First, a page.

The digitized skeletons acquired in this PEN will help fill a major gap in the original TCN and support its research theme on the evolution of vertebrate morphological diversity. By virtue of their large size, vertebrates exceeding 250 kg define upper boundaries of size-dependent anatomical form and function, and therefore push the limits on development and physiology. These skeletal data will provide new opportunities to evaluate gigantism and the tendency of animal lineages toward ever-larger body size. Combined with the other oVert 3D specimens, the TCN's digital collection distributed through MorphoSource and iDigBio will inspire new research questions and provide the raw materials to test hypotheses in a broad range of biosciences.

Project Sponsor: Idaho State University (NSF Award 1802491)

Principal Investigators: Leif Tapanila (PI), David Blackburn (Co-PI)

Functional Quantitative Characters for Ecology and Evolution (FuncQEE)

An award is made to Chicago State University to join the oVert Thematic Collection Network (TCN) as a Partner to an Existing Network (PEN). Computed tomography (CT) scanning will be used to provide 3D data relating to structural diversity for ca. 1,700 specimens of rodents. Rodents are among the most common but also among the most diverse mammals on the planet. They are found in virtually every terrestrial ecosystem, with species ranging from guinea pigs, to prairie dogs, kangaroo rats, flying squirrels, capybaras, lemmings, house mice, and sewer rats. Across this diversity, their bodies vary considerably in size and shape as they adapted to distinct habitats (e.g., Arctic tundra, grasslands, temperate and tropical forests), locomotion (e.g. terrestrial, arboreal, swimming, burrowing habits), feeding preferences (e.g., insectivores, granivores, herbivores, or generalists), and more. Given these vast differences, this project will provide 3D digitized data making it possible to examine and quantify the characters found in this radiation of diversity throughout the rodent tree of life. Undergraduate students at an MSI (Chicago State University) will be trained in CT-scan image processing

The project will generate computed tomography (CT) scans as a basis for 3D modeling of structural diversity for 1,700 specimens of rodents. Sampling will focus on less common species. The 3D data will be available to researchers and educators via MorphoSource. These data will enable studies on functional quantitative characters for ecology and evolution (FuncQEE) as well as studies and lessons ranging from physiology to biomedical applications. The project will bring together scientists and educators from Chicago State University, University of Michigan, University of New Mexico, University of Florida, and Sandia National Laboratory. Master's degree candidates and undergraduate students will receive training, including an effort to provide opportunities for underrepresented, first generation, and/or low-income students in science careers in cutting edge visualization and analytical approaches.

Project Sponsor: Chicago State University (NSF Award 1902105)

Principal Investigators: Noe de la Sancha (Principal Investigator), David Blackburn (co-PI), Cody Thompson (co-PI)

The oUTCT PEN: Outwardly Mobilizing the UTCT Vertebrate Archive for Research and Training

The University of Texas High-Resolution X-ray CT Facility (UTCT) was established in 1997 to make HRXCT - a direct descendant of medical CT - available to researchers in the natural sciences. Through this award, oUTCT will partner with the oVert (openVertebrate) project to make nearly nine terabytes of existing high-resolution X-ray computed tomographic (HRXCT) data publicly accessible, and to train the next generation of students in best practices for these data. Scientists from around the world have brought their most important and precious natural history specimens to UTCT to image and measure their interior features nondestructively. This application of HRXCT technology has been tremendously successful, resulting in the proliferation of scanners at institutions across the country. Over the course of two years, oUTCT will upload HRXCT data for 90 UTCT clients to MorphoSource. About 3000 specimen scans, representing nearly 1,500 fossil and extant vertebrate species, will be made available so they can be easily discovered and downloaded by everyone from scientists to artists to K-12 educators. This mobilization will be accomplished by undergraduate students employed at UTCT, who will learn the basics of HRXCT data acquisition and visualization as well as basic bioinformatics.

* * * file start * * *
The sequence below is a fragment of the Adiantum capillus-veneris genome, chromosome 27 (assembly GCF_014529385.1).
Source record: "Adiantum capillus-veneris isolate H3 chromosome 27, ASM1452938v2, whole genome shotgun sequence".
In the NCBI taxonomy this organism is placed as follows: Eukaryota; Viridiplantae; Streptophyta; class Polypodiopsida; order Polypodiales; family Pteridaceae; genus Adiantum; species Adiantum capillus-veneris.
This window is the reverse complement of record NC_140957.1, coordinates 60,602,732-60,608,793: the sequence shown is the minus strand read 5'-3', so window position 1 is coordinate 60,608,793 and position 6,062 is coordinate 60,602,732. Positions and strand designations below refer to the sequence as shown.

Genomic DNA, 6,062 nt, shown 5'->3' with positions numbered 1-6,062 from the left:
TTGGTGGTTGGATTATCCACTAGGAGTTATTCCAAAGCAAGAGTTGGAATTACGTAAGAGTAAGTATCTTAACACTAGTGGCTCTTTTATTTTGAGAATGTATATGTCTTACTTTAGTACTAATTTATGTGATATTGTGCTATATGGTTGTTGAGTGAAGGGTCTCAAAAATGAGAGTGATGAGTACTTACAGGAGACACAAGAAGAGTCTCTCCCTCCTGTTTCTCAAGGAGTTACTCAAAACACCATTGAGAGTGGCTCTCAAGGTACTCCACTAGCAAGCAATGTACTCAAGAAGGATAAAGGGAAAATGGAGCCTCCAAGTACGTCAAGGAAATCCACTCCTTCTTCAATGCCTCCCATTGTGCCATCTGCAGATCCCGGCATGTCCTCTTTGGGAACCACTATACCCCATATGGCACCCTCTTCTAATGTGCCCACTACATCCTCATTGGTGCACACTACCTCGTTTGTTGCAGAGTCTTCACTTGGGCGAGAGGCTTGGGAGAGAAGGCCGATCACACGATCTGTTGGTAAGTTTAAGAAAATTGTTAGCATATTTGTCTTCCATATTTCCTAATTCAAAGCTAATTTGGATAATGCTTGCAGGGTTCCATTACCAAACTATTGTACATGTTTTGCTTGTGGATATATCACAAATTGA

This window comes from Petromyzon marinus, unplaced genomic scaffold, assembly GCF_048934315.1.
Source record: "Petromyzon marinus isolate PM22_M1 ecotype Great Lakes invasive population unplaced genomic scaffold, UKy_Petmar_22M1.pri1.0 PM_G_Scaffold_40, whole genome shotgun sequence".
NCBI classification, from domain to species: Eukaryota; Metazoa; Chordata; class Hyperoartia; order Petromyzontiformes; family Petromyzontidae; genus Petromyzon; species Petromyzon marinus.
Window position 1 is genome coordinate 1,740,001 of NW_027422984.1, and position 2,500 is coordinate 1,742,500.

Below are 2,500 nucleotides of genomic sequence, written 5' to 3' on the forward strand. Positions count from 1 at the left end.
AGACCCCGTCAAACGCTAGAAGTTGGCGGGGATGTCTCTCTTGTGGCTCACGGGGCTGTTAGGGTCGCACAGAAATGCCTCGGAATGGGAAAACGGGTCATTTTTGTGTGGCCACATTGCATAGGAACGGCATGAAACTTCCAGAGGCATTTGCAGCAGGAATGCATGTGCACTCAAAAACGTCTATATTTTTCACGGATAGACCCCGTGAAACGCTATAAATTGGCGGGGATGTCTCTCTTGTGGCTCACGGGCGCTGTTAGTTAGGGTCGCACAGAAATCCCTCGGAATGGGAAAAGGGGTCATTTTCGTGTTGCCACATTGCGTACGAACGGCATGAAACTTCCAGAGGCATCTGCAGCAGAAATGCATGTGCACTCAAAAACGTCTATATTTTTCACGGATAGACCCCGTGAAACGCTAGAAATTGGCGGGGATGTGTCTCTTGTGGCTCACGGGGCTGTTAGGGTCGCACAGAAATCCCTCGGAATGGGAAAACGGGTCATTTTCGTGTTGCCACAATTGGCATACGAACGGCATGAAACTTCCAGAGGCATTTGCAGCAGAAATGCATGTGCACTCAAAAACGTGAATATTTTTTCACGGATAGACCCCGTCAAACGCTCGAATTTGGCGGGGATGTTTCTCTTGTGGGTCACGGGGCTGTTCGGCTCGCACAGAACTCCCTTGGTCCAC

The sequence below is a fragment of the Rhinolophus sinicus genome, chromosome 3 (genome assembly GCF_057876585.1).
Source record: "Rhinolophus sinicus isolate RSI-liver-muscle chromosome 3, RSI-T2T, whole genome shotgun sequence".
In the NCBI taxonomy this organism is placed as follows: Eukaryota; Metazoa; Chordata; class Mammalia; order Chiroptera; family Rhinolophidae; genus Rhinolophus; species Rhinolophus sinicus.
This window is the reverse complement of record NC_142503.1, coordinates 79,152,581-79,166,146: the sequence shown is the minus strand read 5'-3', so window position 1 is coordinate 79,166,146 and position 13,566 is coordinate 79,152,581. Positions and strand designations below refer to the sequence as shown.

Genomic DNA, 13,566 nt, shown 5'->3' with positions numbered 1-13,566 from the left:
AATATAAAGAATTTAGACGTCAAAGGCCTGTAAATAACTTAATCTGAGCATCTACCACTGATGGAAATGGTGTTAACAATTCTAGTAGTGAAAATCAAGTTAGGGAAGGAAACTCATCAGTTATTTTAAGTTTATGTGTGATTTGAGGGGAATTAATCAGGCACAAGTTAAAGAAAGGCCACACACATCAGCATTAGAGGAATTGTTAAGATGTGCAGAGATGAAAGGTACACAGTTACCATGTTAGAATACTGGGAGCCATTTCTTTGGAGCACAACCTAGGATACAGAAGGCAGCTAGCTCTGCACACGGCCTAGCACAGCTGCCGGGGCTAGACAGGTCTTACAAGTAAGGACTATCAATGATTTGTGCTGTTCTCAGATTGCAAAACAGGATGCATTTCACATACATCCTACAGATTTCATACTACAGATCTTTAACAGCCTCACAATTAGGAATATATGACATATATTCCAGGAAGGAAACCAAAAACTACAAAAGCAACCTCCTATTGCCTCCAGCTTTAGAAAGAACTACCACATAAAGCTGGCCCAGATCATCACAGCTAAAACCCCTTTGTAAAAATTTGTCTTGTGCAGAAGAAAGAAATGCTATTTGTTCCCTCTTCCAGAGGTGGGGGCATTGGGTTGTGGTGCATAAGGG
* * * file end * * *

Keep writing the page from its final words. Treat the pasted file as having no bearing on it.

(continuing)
The UTCT datasets, acquired in part via dozens of NSF grants and cited more than 18,000 times in academic publications, remain in high demand due to their broad scope, high data quality, and historical significance. This demand has been fueled in part by the public-facing Digital Library of Morphology (DigiMorph.org), an NSF-funded project online since 2002 and housed at UTCT, which serves HRXCT-derived animations for more than 1,000 biological and paleontological specimens. In the oUTCT project, UTCT and DigiMorph will partner with oVert and iDigBio, both at the University of Florida, and the MorphoSource data repository at Duke University to make this unparalleled collection of HRXCT datasets more readily discoverable and more easily repurposed. As part of the educational outreach for this project, oUTCT will also provide training to the oVert community, which spans nearly 20 universities and academic institutions, to maximize the scientific impact of that project. The UTCT will host two short courses per year, cosponsored by oVert and iDigBio, to train students and scientists associated with oVert and MorphoSource in the fundamentals of HRXCT data acquisition, visualization, analysis, and long-term management. These activities will expand the impact of the original oVert project and maximize the return on NSF?s investment in it, UTCT, DigiMorph, iDigBio, and MorphoSource.

Project Sponsor: University of Texas at Austin (NSF Award 1902242)

Principal Investigators: Jessica Maisano (PI), David Blackburn (co-PI)